Javid Ghorban Oghli, the former Iranian ambassador to Algeria and South Africa, admitted in an article in the state-run Arman Melli newspaper on Thursday that the regime’s foreign ministry has failed to buy time.

“A strategy that we think we can separate Europe from the United States and put pressure on Americans through Europe and pursue the issue of lifting sanctions does not seem to be the right strategy,” Ghorban Ohgli said, adding that the regime is “jumping out of the frying pan into the fire.”

“It seems that Raisi’s [foreign] strategy implemented and managed by [Foreign Minister] Amir Abdollahian and [Tehran’s top negotiator] Bagheri-Kani is not a right strategy and would have any results. In fact, it would only complicate the situation more and create the most important achievement for the United States to bring Europe closer its strategies,” he said.

So far, the EU leadership has downplayed Tehran’s requests for separate negotiations in Brussels, emphasizing that such efforts are not necessary to resolve the existing issues. However, it has stopped short of rejecting those requests outright, much less condemning the regime’s strategy of delaying the negotiations while attempting to divide the West against itself. Meanwhile, the clerical regime continues advancing its nuclear program during those delays, and regime officials periodically boast of those advancements in an effort to strong-arm the EU into granting new concessions.

On October 9, Mohammad Eslami, the new head of the Atomic Energy Organization of Iran, announced that Tehran had enriched more than 120 kg of uranium to 20 percent fissile purity. “We have more than that figure,” he added vaguely, underscoring the fact that the regime’s nuclear activities have not been subject to proper monitoring for nearly two years if they were ever monitored properly at all. The Iranian regime never came clear about the nature and extent of its nuclear advancements prior to the implementation of the JCPOA.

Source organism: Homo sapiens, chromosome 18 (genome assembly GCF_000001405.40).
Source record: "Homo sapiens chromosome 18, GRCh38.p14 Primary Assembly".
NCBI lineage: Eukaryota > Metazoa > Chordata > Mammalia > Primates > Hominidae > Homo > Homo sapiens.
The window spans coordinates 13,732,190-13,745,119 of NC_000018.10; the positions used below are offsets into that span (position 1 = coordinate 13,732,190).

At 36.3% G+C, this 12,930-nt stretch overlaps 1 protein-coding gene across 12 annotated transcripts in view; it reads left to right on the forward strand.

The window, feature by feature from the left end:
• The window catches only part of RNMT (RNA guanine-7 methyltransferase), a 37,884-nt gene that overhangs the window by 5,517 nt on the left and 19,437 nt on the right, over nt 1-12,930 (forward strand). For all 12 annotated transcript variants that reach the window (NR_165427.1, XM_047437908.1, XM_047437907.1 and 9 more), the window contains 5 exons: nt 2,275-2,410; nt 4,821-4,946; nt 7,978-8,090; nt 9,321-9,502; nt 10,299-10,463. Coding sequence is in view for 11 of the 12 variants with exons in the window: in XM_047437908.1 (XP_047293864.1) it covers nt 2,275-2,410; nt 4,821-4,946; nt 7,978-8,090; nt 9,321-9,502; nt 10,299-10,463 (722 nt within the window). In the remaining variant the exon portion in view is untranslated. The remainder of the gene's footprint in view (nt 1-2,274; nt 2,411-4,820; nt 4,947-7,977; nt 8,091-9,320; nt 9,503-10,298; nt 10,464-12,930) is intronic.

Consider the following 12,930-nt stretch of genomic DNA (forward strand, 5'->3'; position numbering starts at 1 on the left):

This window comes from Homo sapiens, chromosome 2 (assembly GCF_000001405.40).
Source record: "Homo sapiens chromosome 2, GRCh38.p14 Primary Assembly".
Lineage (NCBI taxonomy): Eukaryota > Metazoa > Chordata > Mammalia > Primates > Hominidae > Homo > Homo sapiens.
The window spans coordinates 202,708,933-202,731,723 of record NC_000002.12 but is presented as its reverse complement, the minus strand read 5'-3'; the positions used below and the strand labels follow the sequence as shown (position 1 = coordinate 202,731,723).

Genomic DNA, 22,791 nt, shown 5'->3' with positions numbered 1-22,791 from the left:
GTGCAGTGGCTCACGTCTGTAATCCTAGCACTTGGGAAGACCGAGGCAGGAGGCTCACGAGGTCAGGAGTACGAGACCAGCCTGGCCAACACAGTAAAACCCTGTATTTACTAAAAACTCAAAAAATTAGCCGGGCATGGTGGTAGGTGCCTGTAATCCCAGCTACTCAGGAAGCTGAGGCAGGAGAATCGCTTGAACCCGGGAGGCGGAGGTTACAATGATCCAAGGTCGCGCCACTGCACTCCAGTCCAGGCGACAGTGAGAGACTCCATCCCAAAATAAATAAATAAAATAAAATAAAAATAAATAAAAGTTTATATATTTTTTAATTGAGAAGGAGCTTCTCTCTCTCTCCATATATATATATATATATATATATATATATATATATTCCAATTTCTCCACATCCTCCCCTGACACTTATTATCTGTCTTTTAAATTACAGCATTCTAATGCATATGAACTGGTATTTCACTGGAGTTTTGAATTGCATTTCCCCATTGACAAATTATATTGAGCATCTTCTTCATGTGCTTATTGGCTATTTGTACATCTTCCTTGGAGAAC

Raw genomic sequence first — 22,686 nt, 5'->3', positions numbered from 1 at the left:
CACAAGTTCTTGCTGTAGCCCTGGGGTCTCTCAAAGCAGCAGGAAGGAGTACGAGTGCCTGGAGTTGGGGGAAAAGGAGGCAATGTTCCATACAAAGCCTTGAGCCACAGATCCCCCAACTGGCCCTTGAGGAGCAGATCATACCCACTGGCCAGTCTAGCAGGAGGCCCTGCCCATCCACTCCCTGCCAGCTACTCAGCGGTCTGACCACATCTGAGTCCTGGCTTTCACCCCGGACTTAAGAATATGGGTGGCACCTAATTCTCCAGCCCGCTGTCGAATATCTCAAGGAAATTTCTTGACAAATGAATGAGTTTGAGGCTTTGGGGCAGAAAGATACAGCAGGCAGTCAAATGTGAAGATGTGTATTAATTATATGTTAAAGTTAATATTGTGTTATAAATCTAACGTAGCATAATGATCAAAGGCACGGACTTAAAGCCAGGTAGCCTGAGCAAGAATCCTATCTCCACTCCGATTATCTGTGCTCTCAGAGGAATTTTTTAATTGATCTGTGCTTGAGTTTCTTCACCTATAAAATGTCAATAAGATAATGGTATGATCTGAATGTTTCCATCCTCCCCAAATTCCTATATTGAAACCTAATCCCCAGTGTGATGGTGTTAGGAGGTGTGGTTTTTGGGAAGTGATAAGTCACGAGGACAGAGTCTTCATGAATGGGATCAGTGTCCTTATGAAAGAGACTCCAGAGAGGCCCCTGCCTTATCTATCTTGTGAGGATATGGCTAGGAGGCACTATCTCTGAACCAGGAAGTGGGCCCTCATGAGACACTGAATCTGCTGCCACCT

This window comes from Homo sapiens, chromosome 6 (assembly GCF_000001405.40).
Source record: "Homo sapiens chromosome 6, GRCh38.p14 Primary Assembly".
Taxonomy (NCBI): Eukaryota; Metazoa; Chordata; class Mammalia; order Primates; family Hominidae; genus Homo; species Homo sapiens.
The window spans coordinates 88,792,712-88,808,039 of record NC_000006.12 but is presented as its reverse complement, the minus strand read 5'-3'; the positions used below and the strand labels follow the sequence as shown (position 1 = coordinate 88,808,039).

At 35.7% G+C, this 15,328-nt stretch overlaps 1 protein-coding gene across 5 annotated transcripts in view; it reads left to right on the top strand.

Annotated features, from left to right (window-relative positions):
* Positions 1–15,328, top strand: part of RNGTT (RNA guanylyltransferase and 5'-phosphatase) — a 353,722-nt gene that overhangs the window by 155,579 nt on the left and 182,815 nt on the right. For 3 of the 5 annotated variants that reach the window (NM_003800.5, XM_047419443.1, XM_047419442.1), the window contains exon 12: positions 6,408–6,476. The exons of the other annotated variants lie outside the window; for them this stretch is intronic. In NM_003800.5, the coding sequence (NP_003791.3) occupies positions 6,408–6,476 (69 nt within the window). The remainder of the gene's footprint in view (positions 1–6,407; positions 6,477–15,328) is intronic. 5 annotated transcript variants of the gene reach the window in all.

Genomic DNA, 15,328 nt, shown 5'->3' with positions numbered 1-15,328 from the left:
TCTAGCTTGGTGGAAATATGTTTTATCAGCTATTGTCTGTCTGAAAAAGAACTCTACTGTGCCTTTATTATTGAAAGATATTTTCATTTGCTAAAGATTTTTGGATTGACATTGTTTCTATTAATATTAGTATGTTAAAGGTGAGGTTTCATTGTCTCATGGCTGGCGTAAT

At least three undeclared sites were found by the International Atomic Energy Agency to contain traces of nuclear material while the agency still had some degree of access to the country. That access was rather comprehensively cut off early this year, leaving the IAEA to rely on estimates in its latest quarterly reports – estimates which Tehran soon mocked for falling well short of its announced stockpiles and enrichment levels.

In September, the IAEA struck a deal with Tehran to at least allow inspectors to perform maintenance on monitoring equipment, even as regime authorities retained all of the relevant data, with the vague promise that they would release it to the UN agency after the JCPOA was fully restored. By that time, the world’s capacity to trust the regime had already been tested, and it has since been tested further by reports that at least one nuclear facility in Karaj has not undergone the promised maintenance, leaving it as a glaring blank spot in the inspections arrangement, which may never be filled in.

This latest act of stonewalling is only one of many examples of the Iranian regime’s escalating provocations, which persist largely because the European Union refuses to hold the regime accountable for anything it does while the JCPOA remains on life support. With each new provocation, it becomes ever clearer that Tehran’s impunity is too high a price to pay for the preservation of an agreement that hasn’t been in effect on Tehran’s side since its beginning.

The EU should come on board with an alternative strategy of increased sanctions, diplomatic isolation, and other forms of pressure, no matter how much some are saying that they “don’t want to talk about Plan Bs.”